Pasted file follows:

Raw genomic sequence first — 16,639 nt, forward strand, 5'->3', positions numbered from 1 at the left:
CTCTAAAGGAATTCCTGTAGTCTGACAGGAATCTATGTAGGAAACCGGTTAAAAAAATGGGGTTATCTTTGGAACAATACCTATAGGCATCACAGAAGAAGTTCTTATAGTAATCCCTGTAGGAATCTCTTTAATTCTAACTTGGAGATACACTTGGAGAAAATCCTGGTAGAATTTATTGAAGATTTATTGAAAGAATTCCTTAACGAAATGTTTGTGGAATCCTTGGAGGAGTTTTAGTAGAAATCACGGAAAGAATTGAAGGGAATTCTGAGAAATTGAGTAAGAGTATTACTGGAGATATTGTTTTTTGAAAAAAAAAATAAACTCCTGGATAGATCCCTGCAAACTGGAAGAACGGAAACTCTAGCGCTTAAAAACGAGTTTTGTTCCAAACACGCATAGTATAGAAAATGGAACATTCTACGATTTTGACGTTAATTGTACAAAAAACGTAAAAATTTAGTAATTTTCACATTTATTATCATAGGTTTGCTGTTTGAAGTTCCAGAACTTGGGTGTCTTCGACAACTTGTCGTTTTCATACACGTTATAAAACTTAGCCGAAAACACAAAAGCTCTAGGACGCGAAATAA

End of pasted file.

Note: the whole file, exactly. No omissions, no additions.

Raw genomic sequence first — 16,639 nt, forward strand, 5'->3', positions numbered from 1 at the left:
CTCTAAAGGAATTCCTGTAGTCTGACAGGAATCTATGTAGGAAACCGGTTAAAAAAATGGGGTTATCTTTGGAACAATACCTATAGGCATCACAGAAGAAGTTCTTATAGTAATCCCTGTAGGAATCTCTTTAATTCTAACTTGGAGATACACTTGGAGAAAATCCTGGTAGAATTTATTGAAGATTTATTGAAAGAATTCCTTAACGAAATGTTTGTGGAATCCTTGGAGGAGTTTTAGTAGAAATCACGGAAAGAATTGAAGGGAATTCTGAGAAATTGAGTAAGAGTATTACTGGAGATATTGTTTTTTGAAAAAAAAAATAAACTCCTGGATAGATCCCTGCAAACTGGAAGAACGGAAACTCTAGCGCTTAAAAACGAGTTTTGTTCCAAACACGCATAGTATAGAAAATGGAACATTCTACGATTTTGACGTTAATTGTACAAAAAACGTAAAAATTTAGTAATTTTCACATTTATTATCATAGGTTTGCTGTTTGAAGTTCCAGAACTTGGGTGTCTTCGACAACTTGTCGTTTTCATACACGTTATAAAACTTAGCCGAAAACACAAAAGCTCTAGGACGCGAAATAA